One of the chief functions of the JWST is to find the earliest galaxies, expanding our exploration of the universe in both space and time. In the few weeks since the space telescope’s first data release, astronomers have mined its output to reveal a galaxy older than any we had spotted before, and then possibly broke that record again. The title of oldest and most distant galaxy may have already been broken for a third time, but in this case, the situation − dubbed "Schrödinger's galaxy candidate" − is a lot less clear.
A preprint of a yet-to-be peer-reviewed paper considers the case of CEERS-1749. On one measure we are seeing this galaxy as it was around 220 million years after the Big Bang. If so, it would not merely comfortably beat the record for the most distant galaxy, it would refute almost every model of early galaxy evolution ever found. Galaxies this evolved just shouldn’t have formed that quickly. On the other hand, some other measures put CEERS-1749 so much closer to us it would be unusual in an entirely different way.
When it comes to exploring the early universe, the most important measurement is z, the redshift. This measures how fast an object is moving away from us, causing spectral lines to be shifted towards the lower end of the spectrum, just as sirens sound deeper once they pass us. The expansion of the universe means the more redshifted a galaxy or star is, the more distant it is likely to be, and the further back in time we are seeing it.
Before this year the record for highest redshift galaxy we had seen was z=11. Shortly after the first JWST release a team led by Dr Rohan Naidu of the Harvard and Smithsonian Center for Astrophysics reported a z=13 galaxy, subsequently topped by a candidate at z=14. Meanwhile, a recent paper exploring the most distant galaxies visible enough to measure their metal content dealt with values around 8.
Consequently, if the 0.6 − 5µm photometry measurement of CERES-1749 as having a redshift of z≈17 is correct, it is a very dramatic breakthrough indeed. On the other hand, CEERS-1749 has three apparent neighbors with z≈5 (12.5 billion years old). It’s plausible it’s actually part of a cluster with this group, and the apparent redshift more than three times greater is an illusion. It’s this uncertainty that has led Naidu and co-authors to label CERES-1749 “Shrödinger’s galaxy candidate”, currently both the oldest galaxy known and billions of years younger.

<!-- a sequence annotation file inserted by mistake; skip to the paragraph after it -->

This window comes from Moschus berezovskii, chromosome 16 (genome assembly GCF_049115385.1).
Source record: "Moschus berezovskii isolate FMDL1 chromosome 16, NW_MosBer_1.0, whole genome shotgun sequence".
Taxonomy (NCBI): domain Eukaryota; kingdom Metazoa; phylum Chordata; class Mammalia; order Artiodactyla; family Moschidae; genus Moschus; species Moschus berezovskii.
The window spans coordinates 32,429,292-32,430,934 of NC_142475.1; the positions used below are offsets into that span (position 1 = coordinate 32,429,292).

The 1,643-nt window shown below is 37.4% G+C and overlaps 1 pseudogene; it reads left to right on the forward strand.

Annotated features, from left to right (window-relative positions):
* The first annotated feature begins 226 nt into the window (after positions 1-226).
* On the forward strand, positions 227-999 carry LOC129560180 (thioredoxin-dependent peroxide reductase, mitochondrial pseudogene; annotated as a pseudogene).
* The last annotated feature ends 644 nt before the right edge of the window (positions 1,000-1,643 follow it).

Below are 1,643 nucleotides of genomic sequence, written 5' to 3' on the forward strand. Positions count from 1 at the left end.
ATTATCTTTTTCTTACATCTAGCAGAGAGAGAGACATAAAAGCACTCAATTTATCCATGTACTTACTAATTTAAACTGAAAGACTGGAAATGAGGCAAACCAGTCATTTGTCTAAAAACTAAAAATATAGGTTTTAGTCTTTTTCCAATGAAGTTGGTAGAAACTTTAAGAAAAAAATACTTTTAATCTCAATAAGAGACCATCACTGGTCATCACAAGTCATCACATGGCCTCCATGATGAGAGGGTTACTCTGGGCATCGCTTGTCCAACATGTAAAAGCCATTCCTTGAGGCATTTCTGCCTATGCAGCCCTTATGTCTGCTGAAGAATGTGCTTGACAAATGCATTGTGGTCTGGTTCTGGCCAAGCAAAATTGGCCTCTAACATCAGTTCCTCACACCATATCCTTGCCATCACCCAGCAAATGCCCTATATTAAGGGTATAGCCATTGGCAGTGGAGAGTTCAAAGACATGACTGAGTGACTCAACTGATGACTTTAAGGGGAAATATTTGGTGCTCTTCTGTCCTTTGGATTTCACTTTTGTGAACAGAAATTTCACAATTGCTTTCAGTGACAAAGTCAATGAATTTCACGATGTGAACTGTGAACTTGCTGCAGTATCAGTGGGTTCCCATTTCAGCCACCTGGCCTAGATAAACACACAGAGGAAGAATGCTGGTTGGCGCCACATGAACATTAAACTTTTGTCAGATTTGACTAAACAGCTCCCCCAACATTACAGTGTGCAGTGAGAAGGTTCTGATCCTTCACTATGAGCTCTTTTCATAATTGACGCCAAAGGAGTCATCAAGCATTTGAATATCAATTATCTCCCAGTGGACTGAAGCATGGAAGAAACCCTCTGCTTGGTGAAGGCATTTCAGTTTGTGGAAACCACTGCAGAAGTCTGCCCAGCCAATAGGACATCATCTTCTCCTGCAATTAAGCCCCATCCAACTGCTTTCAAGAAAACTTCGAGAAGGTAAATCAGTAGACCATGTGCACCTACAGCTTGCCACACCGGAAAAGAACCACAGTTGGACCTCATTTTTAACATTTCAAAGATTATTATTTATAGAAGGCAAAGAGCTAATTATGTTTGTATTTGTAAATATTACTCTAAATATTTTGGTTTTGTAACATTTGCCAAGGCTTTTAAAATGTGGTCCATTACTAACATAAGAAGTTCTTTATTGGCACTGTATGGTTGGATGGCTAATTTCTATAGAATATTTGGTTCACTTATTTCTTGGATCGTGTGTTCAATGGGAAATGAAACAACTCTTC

Even if CEERS-1749 is part of the z=5 cluster, it may still set a different record. To look as it does at a z=5 distance it must either be a galaxy where star formation started, and then largely ceased, or a smaller one unusually thick with dust (a preprint by another team also proposes the small and dusty scenario). In those cases; “It will be the highest-redshift quiescent galaxy, or one of the lowest mass dusty galaxies of the early Universe detected to date,” Naidu and co-authors write. Either would also challenge existing models of galactic evolution, if not quite as profoundly.
It’s probably the second possibility that led Naidu to tweet crypticly:
Nine days later he shared the preprint. As a field, astronomy has probably never moved as fast as in recent weeks.
If galaxies with redshifts of 5 are impersonating something much older it would pose quite a challenge to cosmologists. However, the authors conclude: “Such a perfectly disguised contaminant is possible only in a narrow redshift window (∆z < 0.1).” One co-author commented it also requires specific telescope filter combinations, so is unlikely to be a factor we have to worry about often.
“Spectroscopic follow-up of this remarkable galaxy is of critical urgency to JWST’s mission of expanding the cosmic frontier… if this source does lie at z ≈ 17, we may embark on the grand enterprise of revising the physics of galaxy evolution at the earliest epochs,” the authors write. Unfortunately, the world’s most valuable telescope time is not easy to come by.